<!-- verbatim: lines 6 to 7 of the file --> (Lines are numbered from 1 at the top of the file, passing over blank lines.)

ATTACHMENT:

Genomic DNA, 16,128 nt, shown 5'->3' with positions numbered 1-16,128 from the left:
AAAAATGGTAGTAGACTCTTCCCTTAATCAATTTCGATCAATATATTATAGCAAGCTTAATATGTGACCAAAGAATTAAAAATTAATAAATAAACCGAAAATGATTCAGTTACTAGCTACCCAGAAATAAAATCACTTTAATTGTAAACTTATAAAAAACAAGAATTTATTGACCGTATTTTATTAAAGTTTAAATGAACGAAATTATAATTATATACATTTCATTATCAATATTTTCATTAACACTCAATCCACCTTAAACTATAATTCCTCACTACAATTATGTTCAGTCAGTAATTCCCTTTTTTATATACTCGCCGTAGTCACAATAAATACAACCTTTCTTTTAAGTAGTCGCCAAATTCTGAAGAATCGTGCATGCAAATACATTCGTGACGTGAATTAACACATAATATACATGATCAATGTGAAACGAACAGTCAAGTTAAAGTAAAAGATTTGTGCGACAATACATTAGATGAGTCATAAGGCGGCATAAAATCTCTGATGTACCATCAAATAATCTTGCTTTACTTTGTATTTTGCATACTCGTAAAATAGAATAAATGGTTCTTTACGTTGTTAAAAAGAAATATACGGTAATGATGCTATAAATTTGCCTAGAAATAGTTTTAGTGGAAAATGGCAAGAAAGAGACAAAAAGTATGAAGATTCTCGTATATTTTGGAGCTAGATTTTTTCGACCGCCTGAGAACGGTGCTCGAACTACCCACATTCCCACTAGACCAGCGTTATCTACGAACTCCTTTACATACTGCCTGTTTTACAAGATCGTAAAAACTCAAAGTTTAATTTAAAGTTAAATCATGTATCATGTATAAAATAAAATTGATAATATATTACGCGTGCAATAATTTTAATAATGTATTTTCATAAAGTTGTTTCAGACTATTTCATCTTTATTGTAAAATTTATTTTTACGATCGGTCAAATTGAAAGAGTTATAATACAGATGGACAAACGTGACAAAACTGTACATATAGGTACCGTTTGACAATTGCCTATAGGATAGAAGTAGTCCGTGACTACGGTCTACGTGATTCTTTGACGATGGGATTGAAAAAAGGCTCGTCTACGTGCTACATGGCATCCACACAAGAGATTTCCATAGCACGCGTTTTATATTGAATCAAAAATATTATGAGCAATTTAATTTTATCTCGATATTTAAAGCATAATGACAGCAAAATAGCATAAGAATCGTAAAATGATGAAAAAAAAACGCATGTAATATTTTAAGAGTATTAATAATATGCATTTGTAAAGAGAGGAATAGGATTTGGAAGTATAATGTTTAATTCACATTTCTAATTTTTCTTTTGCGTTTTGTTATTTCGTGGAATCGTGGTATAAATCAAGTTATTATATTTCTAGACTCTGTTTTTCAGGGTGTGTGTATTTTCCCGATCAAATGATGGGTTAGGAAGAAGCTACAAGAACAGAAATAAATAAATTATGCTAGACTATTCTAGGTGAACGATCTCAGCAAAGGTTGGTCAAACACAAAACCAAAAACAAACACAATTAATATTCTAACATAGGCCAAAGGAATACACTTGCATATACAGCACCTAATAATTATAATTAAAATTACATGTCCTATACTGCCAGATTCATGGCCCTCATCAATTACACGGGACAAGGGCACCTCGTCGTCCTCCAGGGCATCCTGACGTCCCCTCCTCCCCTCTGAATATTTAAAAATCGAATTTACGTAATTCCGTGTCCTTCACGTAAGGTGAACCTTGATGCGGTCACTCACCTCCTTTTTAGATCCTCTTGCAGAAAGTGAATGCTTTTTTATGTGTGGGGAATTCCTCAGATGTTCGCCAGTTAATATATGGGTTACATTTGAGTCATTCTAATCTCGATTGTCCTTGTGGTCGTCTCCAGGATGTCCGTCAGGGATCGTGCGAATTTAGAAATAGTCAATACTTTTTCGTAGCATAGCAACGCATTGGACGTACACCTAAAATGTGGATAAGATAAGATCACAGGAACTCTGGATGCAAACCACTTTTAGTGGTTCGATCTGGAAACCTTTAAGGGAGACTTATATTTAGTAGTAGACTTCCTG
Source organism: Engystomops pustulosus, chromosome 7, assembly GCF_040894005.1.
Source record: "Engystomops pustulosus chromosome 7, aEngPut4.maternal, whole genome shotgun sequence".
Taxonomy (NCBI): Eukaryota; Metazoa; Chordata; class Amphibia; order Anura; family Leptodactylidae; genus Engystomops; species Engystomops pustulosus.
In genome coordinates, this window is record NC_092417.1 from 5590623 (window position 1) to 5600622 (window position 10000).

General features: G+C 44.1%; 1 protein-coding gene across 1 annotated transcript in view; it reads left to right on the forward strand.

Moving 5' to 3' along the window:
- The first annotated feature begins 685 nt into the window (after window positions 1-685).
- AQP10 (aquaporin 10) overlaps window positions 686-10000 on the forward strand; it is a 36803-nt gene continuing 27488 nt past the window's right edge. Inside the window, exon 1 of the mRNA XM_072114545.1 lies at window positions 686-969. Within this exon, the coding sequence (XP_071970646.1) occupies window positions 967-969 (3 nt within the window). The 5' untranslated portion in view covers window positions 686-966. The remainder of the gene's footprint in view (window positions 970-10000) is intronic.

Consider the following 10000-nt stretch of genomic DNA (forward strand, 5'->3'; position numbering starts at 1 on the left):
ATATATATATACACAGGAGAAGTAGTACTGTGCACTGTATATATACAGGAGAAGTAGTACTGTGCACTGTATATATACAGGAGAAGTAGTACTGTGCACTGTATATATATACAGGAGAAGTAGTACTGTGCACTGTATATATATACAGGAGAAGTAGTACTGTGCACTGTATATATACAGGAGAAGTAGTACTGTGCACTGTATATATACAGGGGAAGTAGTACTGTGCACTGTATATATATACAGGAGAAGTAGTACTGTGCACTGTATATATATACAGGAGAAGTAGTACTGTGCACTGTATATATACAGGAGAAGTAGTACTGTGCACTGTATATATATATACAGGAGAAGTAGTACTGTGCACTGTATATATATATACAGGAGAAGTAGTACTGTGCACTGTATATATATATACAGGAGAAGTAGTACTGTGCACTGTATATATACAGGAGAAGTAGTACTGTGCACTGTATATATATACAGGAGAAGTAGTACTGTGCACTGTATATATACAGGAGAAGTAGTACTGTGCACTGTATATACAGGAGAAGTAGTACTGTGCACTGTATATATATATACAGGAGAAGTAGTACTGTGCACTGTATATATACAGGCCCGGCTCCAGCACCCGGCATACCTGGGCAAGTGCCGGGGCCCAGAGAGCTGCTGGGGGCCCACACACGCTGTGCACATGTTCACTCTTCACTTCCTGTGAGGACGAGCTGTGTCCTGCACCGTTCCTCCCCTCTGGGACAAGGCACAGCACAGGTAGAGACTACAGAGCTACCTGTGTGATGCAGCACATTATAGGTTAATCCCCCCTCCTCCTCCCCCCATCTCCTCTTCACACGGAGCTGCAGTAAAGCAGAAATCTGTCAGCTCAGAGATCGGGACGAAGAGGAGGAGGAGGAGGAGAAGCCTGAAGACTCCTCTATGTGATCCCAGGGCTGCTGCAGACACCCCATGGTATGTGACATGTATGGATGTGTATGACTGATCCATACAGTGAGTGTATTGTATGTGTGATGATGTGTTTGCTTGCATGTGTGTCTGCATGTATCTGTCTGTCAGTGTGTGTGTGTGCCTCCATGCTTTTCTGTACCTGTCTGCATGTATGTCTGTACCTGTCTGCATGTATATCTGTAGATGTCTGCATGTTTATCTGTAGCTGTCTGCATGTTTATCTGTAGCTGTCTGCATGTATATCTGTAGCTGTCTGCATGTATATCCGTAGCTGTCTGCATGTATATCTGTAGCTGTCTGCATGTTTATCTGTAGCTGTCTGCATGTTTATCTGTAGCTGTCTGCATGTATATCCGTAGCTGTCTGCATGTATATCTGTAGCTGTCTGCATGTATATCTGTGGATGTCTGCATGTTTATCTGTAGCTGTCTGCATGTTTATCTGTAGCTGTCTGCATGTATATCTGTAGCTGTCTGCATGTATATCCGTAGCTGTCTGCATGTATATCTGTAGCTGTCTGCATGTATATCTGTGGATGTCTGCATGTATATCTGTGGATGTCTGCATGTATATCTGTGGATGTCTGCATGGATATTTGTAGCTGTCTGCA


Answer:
In genome coordinates, this window is record NC_092417.1 from 5590623 (window position 1) to 5600622 (window position 10000).

General features: G+C 44.1%; 1 protein-coding gene across 1 annotated transcript in view; it reads left to right on the forward strand.